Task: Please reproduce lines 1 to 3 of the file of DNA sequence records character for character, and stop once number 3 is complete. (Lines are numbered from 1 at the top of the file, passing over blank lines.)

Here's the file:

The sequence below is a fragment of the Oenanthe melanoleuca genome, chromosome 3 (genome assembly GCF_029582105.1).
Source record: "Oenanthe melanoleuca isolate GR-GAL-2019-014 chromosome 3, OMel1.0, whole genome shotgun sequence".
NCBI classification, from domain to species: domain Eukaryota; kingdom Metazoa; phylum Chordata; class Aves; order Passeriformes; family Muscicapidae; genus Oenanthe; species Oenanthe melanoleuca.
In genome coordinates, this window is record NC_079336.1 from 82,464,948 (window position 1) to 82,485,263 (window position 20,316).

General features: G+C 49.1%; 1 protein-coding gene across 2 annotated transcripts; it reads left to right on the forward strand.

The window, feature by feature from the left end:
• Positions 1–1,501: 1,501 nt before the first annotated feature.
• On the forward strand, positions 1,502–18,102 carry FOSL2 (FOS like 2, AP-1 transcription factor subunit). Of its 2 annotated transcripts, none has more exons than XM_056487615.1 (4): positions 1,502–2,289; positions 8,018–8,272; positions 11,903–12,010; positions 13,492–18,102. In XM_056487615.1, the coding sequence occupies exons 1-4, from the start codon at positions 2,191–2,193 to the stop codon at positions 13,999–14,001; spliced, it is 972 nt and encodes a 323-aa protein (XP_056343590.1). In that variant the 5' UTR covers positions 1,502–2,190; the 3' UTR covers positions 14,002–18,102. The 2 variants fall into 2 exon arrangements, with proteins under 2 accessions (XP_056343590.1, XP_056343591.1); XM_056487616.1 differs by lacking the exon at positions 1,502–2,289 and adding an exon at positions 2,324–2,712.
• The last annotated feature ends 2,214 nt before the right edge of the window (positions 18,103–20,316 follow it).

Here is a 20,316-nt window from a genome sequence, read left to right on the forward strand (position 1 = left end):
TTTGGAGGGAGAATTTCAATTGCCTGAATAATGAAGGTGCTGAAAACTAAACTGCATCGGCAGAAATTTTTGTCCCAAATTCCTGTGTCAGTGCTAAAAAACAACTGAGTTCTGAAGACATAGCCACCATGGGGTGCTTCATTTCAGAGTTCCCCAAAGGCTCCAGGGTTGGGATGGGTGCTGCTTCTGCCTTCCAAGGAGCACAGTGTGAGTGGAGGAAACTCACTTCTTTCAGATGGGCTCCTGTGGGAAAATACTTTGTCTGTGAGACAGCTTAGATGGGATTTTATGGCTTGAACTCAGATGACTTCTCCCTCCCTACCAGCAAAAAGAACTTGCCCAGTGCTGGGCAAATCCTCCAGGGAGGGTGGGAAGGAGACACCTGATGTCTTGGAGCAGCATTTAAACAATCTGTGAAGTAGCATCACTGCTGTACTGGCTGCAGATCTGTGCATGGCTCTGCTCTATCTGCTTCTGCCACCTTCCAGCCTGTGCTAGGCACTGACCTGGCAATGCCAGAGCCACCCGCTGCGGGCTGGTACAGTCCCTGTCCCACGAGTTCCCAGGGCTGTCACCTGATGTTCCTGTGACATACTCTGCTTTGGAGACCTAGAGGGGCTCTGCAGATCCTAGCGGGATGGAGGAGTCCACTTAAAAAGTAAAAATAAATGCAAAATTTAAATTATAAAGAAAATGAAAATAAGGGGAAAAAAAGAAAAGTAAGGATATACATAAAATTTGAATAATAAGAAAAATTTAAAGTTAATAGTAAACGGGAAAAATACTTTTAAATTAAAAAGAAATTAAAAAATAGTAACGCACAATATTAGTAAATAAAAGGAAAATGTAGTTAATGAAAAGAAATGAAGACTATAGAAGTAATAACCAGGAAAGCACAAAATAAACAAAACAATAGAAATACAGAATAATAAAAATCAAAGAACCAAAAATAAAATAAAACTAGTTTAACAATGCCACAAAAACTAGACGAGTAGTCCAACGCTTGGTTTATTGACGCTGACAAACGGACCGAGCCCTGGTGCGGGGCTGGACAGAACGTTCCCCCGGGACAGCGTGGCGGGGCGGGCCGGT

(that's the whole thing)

The sequence below is a fragment of the Oenanthe melanoleuca genome, chromosome 3 (genome assembly GCF_029582105.1).
Source record: "Oenanthe melanoleuca isolate GR-GAL-2019-014 chromosome 3, OMel1.0, whole genome shotgun sequence".
NCBI classification, from domain to species: domain Eukaryota; kingdom Metazoa; phylum Chordata; class Aves; order Passeriformes; family Muscicapidae; genus Oenanthe; species Oenanthe melanoleuca.